Fortunate to have the opportunity to remember the victims of the September 11th terror attacks on air, alongside Elmer Kim and John Northcott. On the 20th anniversary of the attacks that changed the world in many ways, this human tragedy is also a business story. I recall the details of that day so clearly, and one of the things that I thought about was the many people who were simply going about their day to earn a living: the morning commute, getting a coffee, moments at their desk, greeting a colleague in the hallway, boardroom meetings “first thing”. Others were travelling for work in the skies above; too many would not reach their destination. As a career business person, I have done all of these things, often without a second thought. How tragic it is that thousands of people would have these “normalcies” be the last moment of their lives.
September 11th gives me the feeling every year that the carefree days of Summer are gone in an instant, a door that slams shut with profound sadness. We remember the victims today and every year on this day.
It is always positive to see the economy add jobs and beat expectations, however, given the realities of COVID19, it is difficult to know if this is merely a point on the curve or part of an overall growth trend. The pandemic, unfortunately, continues to be very much a part of our communities and business environment, and as the Fall weather cools, the importance of taking recommended steps to combat COVID19 should not be lost. Our economy is depending on Canadians to do the right things, to avoid cycling back to the days of business closures and other setbacks, as nobody wins when this happens. Businesses are not measured by peaks and valleys, but rather, by the ability to survive over the long term; this is extremely difficult to achieve when the surrounding community is not healthy.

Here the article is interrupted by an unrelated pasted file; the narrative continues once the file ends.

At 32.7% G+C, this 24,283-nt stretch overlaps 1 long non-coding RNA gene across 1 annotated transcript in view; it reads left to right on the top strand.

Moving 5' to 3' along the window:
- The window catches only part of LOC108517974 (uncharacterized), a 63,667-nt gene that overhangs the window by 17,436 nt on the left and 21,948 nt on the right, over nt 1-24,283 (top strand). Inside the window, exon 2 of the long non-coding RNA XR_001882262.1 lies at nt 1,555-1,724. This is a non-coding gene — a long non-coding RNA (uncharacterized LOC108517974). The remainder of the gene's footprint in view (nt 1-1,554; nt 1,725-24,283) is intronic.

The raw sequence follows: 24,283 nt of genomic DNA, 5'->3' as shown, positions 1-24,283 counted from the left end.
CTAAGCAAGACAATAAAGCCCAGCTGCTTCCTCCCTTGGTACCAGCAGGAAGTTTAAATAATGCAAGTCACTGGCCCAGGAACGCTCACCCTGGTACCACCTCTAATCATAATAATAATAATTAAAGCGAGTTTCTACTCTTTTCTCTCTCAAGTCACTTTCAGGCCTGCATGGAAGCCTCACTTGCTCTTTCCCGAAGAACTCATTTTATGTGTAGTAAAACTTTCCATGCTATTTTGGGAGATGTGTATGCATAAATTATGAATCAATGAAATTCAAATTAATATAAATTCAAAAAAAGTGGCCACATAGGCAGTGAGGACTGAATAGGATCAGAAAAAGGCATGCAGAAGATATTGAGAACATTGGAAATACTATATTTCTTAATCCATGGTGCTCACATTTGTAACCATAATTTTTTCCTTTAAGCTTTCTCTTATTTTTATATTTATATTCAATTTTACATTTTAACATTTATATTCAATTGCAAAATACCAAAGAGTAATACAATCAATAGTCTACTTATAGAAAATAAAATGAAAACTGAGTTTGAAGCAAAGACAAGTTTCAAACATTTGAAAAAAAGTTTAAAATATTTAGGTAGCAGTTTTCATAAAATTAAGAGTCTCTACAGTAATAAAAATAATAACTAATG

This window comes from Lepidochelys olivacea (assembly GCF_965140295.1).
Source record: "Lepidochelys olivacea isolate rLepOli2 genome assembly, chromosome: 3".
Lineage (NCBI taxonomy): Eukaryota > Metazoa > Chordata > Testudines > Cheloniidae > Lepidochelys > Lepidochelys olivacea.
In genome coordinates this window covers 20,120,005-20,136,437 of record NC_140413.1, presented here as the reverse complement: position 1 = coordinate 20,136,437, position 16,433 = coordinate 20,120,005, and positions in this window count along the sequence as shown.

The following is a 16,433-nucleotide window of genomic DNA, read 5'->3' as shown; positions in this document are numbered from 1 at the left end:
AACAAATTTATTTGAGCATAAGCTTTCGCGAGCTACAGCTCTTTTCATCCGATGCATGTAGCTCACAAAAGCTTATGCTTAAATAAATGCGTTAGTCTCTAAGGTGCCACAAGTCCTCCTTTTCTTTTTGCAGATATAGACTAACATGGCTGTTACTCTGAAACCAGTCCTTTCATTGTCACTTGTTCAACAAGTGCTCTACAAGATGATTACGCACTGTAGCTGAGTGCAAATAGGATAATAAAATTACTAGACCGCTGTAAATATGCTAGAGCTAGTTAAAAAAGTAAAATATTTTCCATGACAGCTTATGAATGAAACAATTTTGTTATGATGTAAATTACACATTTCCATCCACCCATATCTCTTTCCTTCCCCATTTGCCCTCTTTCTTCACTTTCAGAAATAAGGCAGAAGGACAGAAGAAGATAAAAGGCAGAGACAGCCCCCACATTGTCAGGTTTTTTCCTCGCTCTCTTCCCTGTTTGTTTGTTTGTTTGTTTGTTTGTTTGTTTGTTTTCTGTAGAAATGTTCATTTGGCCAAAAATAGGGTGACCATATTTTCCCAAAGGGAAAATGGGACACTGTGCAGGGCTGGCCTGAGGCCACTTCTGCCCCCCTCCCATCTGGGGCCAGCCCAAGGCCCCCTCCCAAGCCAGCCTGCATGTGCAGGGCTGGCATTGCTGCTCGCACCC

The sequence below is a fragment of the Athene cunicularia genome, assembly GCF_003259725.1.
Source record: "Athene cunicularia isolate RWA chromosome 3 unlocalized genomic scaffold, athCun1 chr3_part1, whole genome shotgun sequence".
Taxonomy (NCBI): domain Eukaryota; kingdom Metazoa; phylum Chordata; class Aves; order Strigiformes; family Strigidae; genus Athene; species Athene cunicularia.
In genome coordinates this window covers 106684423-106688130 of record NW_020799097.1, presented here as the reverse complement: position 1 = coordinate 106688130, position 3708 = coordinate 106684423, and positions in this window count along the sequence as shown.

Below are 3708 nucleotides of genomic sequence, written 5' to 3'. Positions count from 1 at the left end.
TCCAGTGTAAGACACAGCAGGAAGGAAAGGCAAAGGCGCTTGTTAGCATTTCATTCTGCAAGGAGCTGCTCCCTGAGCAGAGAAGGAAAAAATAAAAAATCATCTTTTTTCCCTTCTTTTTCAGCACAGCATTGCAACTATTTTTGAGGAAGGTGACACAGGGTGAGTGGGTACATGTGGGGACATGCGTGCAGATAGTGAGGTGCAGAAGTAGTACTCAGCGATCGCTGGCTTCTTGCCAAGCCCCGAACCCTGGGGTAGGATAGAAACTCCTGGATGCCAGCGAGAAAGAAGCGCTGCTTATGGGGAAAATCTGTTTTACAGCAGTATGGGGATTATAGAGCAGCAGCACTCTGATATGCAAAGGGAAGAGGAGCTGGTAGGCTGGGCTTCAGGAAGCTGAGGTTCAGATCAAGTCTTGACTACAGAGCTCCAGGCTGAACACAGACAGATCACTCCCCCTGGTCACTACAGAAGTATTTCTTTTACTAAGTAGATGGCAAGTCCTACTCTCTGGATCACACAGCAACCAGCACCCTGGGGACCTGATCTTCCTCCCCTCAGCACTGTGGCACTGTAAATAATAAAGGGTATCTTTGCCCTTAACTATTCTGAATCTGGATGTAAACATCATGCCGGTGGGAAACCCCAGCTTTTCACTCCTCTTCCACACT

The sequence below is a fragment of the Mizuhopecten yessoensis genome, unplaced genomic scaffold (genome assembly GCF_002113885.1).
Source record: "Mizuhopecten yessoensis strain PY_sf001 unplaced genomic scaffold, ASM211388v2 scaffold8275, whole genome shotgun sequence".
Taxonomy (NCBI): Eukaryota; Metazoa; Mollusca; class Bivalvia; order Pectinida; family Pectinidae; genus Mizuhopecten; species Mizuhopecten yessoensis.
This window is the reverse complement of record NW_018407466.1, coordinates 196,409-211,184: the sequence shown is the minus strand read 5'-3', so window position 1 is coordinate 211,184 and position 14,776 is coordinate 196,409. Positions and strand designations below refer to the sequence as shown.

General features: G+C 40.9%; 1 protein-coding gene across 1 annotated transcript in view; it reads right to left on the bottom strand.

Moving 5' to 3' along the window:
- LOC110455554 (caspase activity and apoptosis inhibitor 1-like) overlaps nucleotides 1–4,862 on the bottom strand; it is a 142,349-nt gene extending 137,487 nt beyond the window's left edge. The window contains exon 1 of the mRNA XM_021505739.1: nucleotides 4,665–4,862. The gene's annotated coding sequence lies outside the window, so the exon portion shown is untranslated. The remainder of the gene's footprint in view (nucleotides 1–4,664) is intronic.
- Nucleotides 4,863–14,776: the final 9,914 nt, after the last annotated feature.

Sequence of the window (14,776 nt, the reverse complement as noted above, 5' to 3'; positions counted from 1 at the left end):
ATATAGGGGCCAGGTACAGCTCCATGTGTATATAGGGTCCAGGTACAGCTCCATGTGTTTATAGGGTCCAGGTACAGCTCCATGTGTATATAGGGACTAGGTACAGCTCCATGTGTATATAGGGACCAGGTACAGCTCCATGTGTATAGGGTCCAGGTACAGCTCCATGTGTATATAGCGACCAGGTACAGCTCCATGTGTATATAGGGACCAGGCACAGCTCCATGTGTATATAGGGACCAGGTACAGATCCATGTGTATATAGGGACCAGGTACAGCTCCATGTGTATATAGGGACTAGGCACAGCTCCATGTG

Related to this point, although it might sound like an obvious statement that companies need products and services to sell in order to be financially viable, the ability to do so in our current world is anything but a given. Many companies are unable to get the materials that they need in order to manufacture products, with a prominent example being the semiconductor chip shortage, This situation is multifaceted, as it is impacted by the high demand for technology, as well as geo-political and logistical factors. Although not every situation can be resolved in the short term, business leaders need to bring creative solutions, as well as procurement options and strategies to manage customer expectations. Having said that, the reality is that many consumers will simply have to wait until the shortage dissipates and expect to see higher prices, while businesses look for other options to resolve their own inevitable financial challenges.
Thank you for watching. Today is a good day to do something to help others; we can all make a difference.